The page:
Some of the nation’s leading orthopedic surgeons have reduced or
stopped use of a popular category of artificial hips amid concerns that
the devices are causing severe tissue and bone damage in some patients,
often requiring replacement surgery within a year or two.
In recent years, such devices, known as "metal on metal” implants, have
been used in about one-third of the approximately 250,000 hip
replacements performed annually in this country. They are used in
conventional hip replacements and in a popular alternative procedure
known as resurfacing.
The devices, whose ball-and-socket joints are made from metals like
cobalt and chromium, became widely used in the belief that they would be
more durable than previous types of implants.
The cause and the scope of the problem are not clear. But studies in
recent years indicate that in some cases the devices can quickly begin
to wear, generating high volumes of metallic debris that is absorbed
into a patient’s body. That situation can touch off inflammatory
reactions that cause pain in the groin, death of tissue in the hip joint
and loss of surrounding bone.
Doctors at leading orthopedic centers like Rush University Medical
Center in Chicago and the Mayo Clinic in Rochester,
Minn., say they have treated a number of patients over the last year
with problems related to the metal debris.
Artificial hips, intended to last 15 years or more, need early
replacement far more frequently for reasons like dislocation
than because of problems caused by metallic debris. But surgeons say
that when metal particles are the culprit, the procedures to replace the
devices can be far more complex and can leave some patients with
"What we see is soft-tissue destruction and destruction of bone,” said
Dr. Young-Min Kwon, an orthopedic surgeon at Massachusetts
General Hospital in Boston.
A recent editorial in a medical journal for orthopedic surgeons, The
Journal of Arthroplasty, urged doctors to use the metal-on-metal devices
only with "great caution, if at all.”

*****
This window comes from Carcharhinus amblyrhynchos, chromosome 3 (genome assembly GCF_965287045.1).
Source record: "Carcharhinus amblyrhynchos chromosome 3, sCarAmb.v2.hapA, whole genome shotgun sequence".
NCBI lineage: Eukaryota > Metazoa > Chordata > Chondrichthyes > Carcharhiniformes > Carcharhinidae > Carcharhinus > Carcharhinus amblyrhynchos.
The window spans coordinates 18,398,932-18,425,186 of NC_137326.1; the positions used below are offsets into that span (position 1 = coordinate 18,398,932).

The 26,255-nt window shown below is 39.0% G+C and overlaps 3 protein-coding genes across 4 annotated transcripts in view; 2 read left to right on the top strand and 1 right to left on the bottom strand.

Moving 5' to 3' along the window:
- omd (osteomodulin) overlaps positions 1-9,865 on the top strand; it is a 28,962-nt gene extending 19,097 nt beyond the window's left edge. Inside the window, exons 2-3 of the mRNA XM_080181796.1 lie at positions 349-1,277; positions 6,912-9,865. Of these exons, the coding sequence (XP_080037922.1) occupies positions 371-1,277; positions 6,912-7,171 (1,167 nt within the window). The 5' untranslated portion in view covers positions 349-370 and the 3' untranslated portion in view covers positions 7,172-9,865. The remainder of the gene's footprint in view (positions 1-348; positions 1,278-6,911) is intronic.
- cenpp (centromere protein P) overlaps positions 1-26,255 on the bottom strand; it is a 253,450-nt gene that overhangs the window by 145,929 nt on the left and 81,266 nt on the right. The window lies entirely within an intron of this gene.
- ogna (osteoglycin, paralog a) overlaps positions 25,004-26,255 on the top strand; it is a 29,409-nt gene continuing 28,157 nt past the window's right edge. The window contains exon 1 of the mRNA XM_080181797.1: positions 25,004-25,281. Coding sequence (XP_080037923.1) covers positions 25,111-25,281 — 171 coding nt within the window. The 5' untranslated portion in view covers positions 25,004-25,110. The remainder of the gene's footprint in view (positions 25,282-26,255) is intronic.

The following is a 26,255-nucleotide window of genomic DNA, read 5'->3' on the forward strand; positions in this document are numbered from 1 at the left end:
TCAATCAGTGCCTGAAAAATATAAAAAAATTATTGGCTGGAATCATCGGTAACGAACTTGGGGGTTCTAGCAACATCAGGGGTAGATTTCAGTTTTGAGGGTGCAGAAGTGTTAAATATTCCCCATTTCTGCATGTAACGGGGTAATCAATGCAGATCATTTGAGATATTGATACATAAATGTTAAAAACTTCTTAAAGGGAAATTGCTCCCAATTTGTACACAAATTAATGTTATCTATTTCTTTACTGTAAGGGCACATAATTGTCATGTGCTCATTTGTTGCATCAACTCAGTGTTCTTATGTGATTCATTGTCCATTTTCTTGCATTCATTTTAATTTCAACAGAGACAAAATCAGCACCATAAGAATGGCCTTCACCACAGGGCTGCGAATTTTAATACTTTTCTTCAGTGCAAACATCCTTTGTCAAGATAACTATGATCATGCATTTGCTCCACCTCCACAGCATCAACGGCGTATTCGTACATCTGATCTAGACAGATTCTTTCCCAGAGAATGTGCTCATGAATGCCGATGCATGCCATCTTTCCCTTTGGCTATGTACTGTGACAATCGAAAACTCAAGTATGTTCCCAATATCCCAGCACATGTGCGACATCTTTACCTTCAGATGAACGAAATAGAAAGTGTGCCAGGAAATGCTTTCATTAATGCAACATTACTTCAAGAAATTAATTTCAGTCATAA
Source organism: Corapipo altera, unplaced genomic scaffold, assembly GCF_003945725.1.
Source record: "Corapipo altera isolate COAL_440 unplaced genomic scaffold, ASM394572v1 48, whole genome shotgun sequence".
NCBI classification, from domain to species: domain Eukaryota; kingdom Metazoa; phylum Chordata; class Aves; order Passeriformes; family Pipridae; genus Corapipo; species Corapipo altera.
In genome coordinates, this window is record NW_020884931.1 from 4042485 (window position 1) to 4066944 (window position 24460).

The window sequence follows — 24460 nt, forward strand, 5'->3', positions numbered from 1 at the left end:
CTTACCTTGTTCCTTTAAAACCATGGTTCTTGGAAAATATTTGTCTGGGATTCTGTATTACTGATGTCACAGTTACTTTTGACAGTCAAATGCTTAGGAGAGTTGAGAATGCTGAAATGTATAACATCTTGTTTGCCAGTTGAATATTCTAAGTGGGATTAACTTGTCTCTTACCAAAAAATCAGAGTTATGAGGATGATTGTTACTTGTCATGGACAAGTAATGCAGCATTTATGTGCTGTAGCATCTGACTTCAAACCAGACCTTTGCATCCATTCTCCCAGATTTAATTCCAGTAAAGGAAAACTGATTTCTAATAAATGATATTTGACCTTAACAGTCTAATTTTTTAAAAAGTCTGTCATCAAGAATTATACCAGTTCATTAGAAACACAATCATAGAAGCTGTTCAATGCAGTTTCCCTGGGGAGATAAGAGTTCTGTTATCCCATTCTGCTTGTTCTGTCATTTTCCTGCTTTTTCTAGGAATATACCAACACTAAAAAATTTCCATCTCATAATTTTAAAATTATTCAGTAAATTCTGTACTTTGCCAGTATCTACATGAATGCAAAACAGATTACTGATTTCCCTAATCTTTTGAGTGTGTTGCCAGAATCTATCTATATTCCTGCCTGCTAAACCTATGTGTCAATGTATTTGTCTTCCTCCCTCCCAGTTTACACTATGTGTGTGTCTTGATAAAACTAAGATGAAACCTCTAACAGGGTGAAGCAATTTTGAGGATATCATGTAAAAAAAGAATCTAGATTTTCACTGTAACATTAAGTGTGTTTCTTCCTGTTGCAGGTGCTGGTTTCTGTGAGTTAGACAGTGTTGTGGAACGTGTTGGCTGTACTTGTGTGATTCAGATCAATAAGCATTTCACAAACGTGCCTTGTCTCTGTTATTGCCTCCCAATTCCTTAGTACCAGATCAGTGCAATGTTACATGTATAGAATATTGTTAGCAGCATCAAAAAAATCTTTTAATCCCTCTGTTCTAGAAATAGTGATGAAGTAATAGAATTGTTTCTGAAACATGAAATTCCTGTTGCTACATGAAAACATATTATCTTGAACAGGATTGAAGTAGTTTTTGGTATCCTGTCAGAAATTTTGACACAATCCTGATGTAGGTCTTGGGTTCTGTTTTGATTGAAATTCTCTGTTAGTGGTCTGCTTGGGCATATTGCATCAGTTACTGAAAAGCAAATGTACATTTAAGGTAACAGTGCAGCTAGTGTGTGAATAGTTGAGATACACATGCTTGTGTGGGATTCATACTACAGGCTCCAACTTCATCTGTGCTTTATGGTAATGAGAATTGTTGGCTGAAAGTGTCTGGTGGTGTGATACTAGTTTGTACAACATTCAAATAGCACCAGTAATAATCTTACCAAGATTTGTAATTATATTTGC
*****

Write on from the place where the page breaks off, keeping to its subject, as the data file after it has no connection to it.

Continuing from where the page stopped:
The limited studies conducted so far estimate that 1 to 3 percent of
implant recipients could be affected by the problem. Given the large
number of people who have received metal devices, that could mean
thousands of patients in the United States. Reports suggest that women
are far more likely than men to be affected.
All the major orthopedics makers sell these devices. Several companies
said in statements that the implants did not pose a significant risk and
that the incidence of metal debris problems was extremely low.
For example, Zimmer
Holdings, one of this country’s biggest producers of artificial
joints, said in a statement that published data "suggests that ion
release levels from Zimmer’s metal-on-metal hip systems are commensurate
with other metal-on-metal systems in the industry, and are not
associated with significant risk to patients.”
But some surgeons are concerned that they may only now be seeing the
leading edge of a mounting problem. The current generation of
metal-on-metal devices is still relatively new, having been used
increasingly over the last decade.
Studies show that the devices can shed atomic-size particles of metals
like chromium and cobalt that can be readily absorbed by tissue or enter
Surgeons at Rush University Medical Center have performed about two
dozen replacement procedures because of metal debris over the last year,
said Dr. Joshua J. Jacobs, the head the orthopedic surgery department
there. A similar number of patients have had metal-on-metal hips
removed at the Mayo Clinic, according to Dr. Daniel J. Berry, Mayo’s
head of orthopedic surgery.
Dr. Berry added that surgeons at the Mayo Clinic had reduced by 80
percent their use of metal-on-metal implants over the last year in favor
of those made from other materials, like combinations of metal and
plastic. Other doctors said that to be cautious they were also scaling
back their use of the all-metal implants until the scientific evidence
It is not clear whether some makers’ devices are more prone to the
debris problem than others. But some experts argue that some
manufacturers, in a rush to meet the demand for metal-on-metal devices,
marketed some poorly designed implants and that some doctors fail to
properly implant even well-designed ones.